Postpartum haemorrhage occurring in UK midwifery units: A national population-based case-control study to investigate incidence, risk factors and outcomes
Elkington M., Kurinczuk JJ., Pasupathy D., Plachcinski R., Rogers J., Williams C., Rowe R.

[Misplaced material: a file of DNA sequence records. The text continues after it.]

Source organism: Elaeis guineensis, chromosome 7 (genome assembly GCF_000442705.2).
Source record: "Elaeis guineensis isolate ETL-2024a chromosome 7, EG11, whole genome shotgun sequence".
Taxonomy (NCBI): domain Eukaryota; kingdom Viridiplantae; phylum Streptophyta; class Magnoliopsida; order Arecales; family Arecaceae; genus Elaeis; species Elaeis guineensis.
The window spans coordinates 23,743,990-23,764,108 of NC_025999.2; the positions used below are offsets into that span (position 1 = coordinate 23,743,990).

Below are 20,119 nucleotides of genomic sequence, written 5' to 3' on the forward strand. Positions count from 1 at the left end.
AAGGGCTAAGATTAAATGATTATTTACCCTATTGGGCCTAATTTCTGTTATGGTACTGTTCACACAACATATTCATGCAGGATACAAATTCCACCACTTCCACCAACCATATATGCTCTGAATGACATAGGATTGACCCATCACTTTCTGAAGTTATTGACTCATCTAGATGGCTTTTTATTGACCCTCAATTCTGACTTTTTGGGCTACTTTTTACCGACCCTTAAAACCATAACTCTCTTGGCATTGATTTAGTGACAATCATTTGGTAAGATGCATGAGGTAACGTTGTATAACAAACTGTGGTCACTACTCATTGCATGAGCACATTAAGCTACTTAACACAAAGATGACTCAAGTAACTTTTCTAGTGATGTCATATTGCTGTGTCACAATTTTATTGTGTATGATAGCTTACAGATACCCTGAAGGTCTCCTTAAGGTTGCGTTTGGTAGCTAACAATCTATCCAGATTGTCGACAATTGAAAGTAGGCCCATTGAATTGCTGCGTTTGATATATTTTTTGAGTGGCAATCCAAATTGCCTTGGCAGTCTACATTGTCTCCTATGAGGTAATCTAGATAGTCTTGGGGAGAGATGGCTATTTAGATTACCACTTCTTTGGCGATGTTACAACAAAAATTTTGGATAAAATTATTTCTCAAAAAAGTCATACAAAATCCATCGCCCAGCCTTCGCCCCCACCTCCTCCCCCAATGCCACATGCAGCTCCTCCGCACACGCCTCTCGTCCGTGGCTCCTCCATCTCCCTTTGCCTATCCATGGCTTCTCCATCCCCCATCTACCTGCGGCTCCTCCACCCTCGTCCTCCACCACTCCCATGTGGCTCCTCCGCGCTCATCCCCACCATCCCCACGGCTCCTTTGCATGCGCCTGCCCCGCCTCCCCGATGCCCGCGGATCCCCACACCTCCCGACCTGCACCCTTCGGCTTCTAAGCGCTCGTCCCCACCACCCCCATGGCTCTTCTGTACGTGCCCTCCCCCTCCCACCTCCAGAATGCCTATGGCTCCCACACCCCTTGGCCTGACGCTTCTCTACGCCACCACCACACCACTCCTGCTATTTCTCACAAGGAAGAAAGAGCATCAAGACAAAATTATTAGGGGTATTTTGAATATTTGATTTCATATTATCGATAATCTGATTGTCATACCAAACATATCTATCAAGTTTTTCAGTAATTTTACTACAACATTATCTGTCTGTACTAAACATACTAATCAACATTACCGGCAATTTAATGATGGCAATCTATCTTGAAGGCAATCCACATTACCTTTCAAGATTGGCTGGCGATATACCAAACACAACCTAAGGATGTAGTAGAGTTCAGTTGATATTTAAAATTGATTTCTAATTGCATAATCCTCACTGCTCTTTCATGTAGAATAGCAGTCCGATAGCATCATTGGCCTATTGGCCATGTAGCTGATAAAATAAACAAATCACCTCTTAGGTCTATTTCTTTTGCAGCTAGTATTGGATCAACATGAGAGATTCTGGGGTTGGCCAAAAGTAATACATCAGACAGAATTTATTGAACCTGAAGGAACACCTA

Objectives To estimate the incidence of, and investigate risk factors for, postpartum haemorrhage (PPH) requiring transfer to obstetric care following birth in midwifery units (MU) in the UK; to describe outcomes for women who experience PPH requiring transfer to obstetric care. Methods We conducted a national population-based case-control study in all MUs in the UK using the UK Midwifery Study System (UKMidSS). Between September 2019 and February 2020, 1501 women with PPH requiring transfer to obstetric care following birth in an MU, and 1475 control women were identified. We used multivariable logistic regression, generating adjusted odds ratios (aORs) and 95% confidence intervals (CIs) to investigate risk factors for PPH requiring transfer to obstetric care. Results The incidence of PPH requiring transfer to obstetric care following birth in an MU was 3.7% (95% CI 3.6%-3.9%). Factors independently associated with PPH requiring transfer to obstetric care were smoking during pregnancy (aOR = 0.73; 95% CI 0.56–0.94), nulliparity (aOR = 1.96; 95% CI 1.66–2.30), previous PPH (aOR = 2.67; 95% CI 1.67–4.25), complications in a previous pregnancy other than PPH (aOR = 2.40; 95% CI 1.25–4.60), gestational age ≥41 weeks (aOR = 1.36; 95% CI 1.10–1.69), instrumental birth (aOR = 2.69; 95% CI 1.53–4.72), third stage of labour ≥60 minutes (aOR = 5.56; 95% CI 3.93–7.88), perineal trauma (aOR = 4.67; 95% CI 3.16–6.90), and birthweight 3500-3999g (aOR = 1.71; 95% CI 1.42–2.07) or ≥4000g (aOR = 2.31; 95% CI 1.78–3.00). One in ten (10.6%) cases received a blood transfusion and one in five (21.0%) were admitted to higher level care. Conclusions The risk factors identified in this study align with those identified in previous research and with current guidelines for women planning birth in an MU in the UK. Maternal outcomes after PPH were broadly reassuring and indicative of appropriate management. NHS organisations should ensure that robust guidelines are in place to support management of PPH in MUs.